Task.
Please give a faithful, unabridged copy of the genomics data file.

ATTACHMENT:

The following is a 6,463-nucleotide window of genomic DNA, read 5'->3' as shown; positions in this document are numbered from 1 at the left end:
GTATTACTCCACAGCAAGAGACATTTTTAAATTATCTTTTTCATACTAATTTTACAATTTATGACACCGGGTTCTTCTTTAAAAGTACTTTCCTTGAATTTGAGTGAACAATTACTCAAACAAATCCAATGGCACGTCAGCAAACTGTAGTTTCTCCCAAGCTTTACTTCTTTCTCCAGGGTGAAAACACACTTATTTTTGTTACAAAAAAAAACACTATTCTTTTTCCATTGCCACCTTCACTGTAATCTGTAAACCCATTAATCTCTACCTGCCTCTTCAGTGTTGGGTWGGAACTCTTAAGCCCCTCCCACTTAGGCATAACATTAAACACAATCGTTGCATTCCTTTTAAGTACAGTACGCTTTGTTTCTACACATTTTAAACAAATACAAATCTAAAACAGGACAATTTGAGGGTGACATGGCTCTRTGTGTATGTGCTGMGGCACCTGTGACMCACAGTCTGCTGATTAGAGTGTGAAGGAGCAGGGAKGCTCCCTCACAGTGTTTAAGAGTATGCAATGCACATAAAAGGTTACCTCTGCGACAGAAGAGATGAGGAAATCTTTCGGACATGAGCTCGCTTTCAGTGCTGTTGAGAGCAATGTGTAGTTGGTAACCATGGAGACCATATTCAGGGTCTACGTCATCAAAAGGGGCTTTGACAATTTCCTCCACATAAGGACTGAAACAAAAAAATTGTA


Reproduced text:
The following is a 6,463-nucleotide window of genomic DNA, read 5'->3' as shown; positions in this document are numbered from 1 at the left end:
GTATTACTCCACAGCAAGAGACATTTTTAAATTATCTTTTTCATACTAATTTTACAATTTATGACACCGGGTTCTTCTTTAAAAGTACTTTCCTTGAATTTGAGTGAACAATTACTCAAACAAATCCAATGGCACGTCAGCAAACTGTAGTTTCTCCCAAGCTTTACTTCTTTCTCCAGGGTGAAAACACACTTATTTTTGTTACAAAAAAAAACACTATTCTTTTTCCATTGCCACCTTCACTGTAATCTGTAAACCCATTAATCTCTACCTGCCTCTTCAGTGTTGGGTWGGAACTCTTAAGCCCCTCCCACTTAGGCATAACATTAAACACAATCGTTGCATTCCTTTTAAGTACAGTACGCTTTGTTTCTACACATTTTAAACAAATACAAATCTAAAACAGGACAATTTGAGGGTGACATGGCTCTRTGTGTATGTGCTGMGGCACCTGTGACMCACAGTCTGCTGATTAGAGTGTGAAGGAGCAGGGAKGCTCCCTCACAGTGTTTAAGAGTATGCAATGCACATAAAAGGTTACCTCTGCGACAGAAGAGATGAGGAAATCTTTCGGACATGAGCTCGCTTTCAGTGCTGTTGAGAGCAATGTGTAGTTGGTAACCATGGAGACCATATTCAGGGTCTACGTCATCAAAAGGGGCTTTGACAATTTCCTCCACATAAGGACTGAAACAAAAAAATTGTA